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Studying in Cambridge

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Cambridge is an ideal place to study the History of Art. The city and university are home to some of the most important examples of art and architecture in the world, from the Middle Ages to the twenty-first century. These are housed in the amazing museums, libraries and college art collections where you’ll spend a lot of your time. Cambridge boasts internationally-renowned and dedicated academic staff with whom you’ll have close contact through the university’s world famous supervision system. In supervisions, you’ll be taught in groups of two or three, meaning that your lecturers, themselves world leading researchers, will have a deep understanding of your individual needs and interests and you’ll be carefully supported throughout your studies. Cambridge students also have access to leading scholars from around the world through our visiting lecturer programmes such as the Slade Lecture series and weekly research seminar and Medieval Art seminars.

Facilities

The Department forms part of the Faculty of Architecture and History of Art, situated at nos. 1-5 Scroope Terrace in Trumpington Street, Cambridge, where it has a lecture room, seminar room and supervision rooms. It has additional accommodation in the building opposite, 4a Trumpington Street, the graduate centre of the Faculty, above the famous Hot Numbers café. The Faculty has a well-stocked library with over 35,000 volumes, including many rare books. But as a History of Art student you will also be out working in one of Cambridge’s over 100 libraries, or analysing artworks and architecture at our seven museums, as well as our wide range of college art collections.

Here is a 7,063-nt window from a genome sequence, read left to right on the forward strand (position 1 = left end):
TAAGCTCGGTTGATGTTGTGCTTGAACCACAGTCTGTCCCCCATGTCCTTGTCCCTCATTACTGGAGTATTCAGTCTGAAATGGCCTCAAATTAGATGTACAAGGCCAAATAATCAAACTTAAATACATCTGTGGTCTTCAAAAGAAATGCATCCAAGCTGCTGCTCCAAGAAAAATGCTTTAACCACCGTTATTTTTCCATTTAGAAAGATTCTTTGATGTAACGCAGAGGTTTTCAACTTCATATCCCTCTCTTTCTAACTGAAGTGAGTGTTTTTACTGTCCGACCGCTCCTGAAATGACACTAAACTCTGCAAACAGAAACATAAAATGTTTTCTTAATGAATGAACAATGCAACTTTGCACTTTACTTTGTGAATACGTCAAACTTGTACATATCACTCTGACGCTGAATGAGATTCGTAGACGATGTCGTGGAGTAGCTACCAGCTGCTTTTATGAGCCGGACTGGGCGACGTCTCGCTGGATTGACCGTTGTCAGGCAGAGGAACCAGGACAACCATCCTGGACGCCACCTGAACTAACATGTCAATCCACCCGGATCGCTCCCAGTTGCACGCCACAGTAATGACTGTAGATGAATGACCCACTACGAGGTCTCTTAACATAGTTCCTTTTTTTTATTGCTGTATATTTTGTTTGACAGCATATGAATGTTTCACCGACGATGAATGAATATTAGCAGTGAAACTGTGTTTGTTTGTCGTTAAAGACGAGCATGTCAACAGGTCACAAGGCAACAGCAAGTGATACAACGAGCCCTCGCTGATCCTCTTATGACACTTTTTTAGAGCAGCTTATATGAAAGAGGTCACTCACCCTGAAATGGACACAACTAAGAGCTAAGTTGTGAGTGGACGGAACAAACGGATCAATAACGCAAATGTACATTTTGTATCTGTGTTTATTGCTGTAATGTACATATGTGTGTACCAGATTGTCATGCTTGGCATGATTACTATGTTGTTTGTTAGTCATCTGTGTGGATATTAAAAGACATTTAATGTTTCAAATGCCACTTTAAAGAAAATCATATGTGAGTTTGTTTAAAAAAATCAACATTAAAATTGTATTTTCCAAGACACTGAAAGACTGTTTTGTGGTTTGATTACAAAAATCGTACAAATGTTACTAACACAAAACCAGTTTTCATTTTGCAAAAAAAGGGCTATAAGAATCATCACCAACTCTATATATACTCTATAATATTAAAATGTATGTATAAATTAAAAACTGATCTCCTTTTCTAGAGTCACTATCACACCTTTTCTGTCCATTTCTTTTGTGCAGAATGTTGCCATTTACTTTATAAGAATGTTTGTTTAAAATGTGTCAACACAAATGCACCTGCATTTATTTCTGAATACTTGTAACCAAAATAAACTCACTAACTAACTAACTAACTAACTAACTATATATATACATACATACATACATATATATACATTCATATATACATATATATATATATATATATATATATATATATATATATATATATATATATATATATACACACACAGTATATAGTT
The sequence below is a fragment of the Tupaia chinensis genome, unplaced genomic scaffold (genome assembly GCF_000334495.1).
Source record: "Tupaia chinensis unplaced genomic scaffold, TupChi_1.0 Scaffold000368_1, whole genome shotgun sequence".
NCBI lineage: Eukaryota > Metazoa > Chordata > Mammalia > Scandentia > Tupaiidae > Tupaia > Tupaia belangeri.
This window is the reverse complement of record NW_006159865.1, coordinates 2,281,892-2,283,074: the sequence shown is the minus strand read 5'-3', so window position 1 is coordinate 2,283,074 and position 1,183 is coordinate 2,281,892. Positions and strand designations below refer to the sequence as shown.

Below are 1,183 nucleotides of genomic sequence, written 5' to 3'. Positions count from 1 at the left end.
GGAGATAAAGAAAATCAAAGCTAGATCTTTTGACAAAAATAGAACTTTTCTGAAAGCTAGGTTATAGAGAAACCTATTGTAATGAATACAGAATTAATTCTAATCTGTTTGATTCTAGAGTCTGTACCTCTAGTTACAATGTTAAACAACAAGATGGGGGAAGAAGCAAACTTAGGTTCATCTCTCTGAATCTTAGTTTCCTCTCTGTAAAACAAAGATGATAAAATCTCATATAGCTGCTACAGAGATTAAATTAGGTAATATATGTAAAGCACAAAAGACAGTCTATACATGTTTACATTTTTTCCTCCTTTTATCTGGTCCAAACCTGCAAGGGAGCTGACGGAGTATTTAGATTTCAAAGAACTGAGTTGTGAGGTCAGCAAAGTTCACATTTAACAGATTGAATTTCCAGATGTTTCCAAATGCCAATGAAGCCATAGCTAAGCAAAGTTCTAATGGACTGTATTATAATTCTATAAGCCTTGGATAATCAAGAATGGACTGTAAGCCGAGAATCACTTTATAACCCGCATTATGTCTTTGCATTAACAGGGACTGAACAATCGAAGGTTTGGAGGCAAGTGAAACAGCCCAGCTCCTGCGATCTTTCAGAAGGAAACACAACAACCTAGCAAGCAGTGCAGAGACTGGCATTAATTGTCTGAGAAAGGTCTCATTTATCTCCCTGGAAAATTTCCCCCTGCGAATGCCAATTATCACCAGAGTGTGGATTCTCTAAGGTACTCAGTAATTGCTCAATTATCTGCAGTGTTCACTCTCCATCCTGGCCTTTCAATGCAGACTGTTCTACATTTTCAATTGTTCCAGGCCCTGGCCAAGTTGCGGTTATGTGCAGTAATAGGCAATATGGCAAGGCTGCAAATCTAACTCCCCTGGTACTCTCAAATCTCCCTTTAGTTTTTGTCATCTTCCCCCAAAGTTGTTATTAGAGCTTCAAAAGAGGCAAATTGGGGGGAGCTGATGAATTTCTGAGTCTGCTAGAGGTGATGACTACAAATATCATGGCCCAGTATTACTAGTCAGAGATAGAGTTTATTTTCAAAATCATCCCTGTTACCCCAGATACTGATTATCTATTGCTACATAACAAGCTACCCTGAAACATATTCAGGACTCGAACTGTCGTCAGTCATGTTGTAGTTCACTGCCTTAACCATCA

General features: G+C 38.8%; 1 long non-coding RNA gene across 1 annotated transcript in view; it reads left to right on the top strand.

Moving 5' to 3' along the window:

The Colleges

Every student is a member of a college. The college system is one of Cambridge’s greatest assets because it means that students live in relatively small, friendly communities, each with a wealth of resources for both academic and social life as well as for student support.

The colleges interview and admit undergraduates and have the primary responsibility for students’ welfare and academic progress once they are here. Colleges are made up of members of academic staff (called ‘fellows’) as well as undergraduate and graduate students from across the disciplines. They are a means of getting to know people from across the university well.

Each college is self-governing and has a wide range of resources to support you whilst you are here, including libraries, dining halls and cafeterias, common rooms and bars, computer officers, nurses, chaplains, and counsellors, students societies and sports teams, and funds for travel or to support students who experience financial hardship. Your college will also appoint a personal tutor for you, who is your first port of call for pastoral support.

Each college has its own character and it is worth looking at a number to see which most attracts you. More information on the colleges can be found here.

Most colleges (except Girton, Robinson and St. Catharine’s) accept History of Art students, and there is not one particular college for History of Art students. Instead, colleges will try to ensure that each year is made up of students from a range of different academic departments. As the Department of History of Art only accepts approx. 25 students per year, this means most colleges will only have one or two History of Art students in each year. This means that you’ll be living with people who are on a variety of different courses, and that you get to see lots of different colleges for your supervisions and to visit your coursemates. It also means that there is a chance that you may find yourself receiving an offer from a college that is not the one you originally applied to, through a system called ‘the pool’. You can read more about this in the applying section.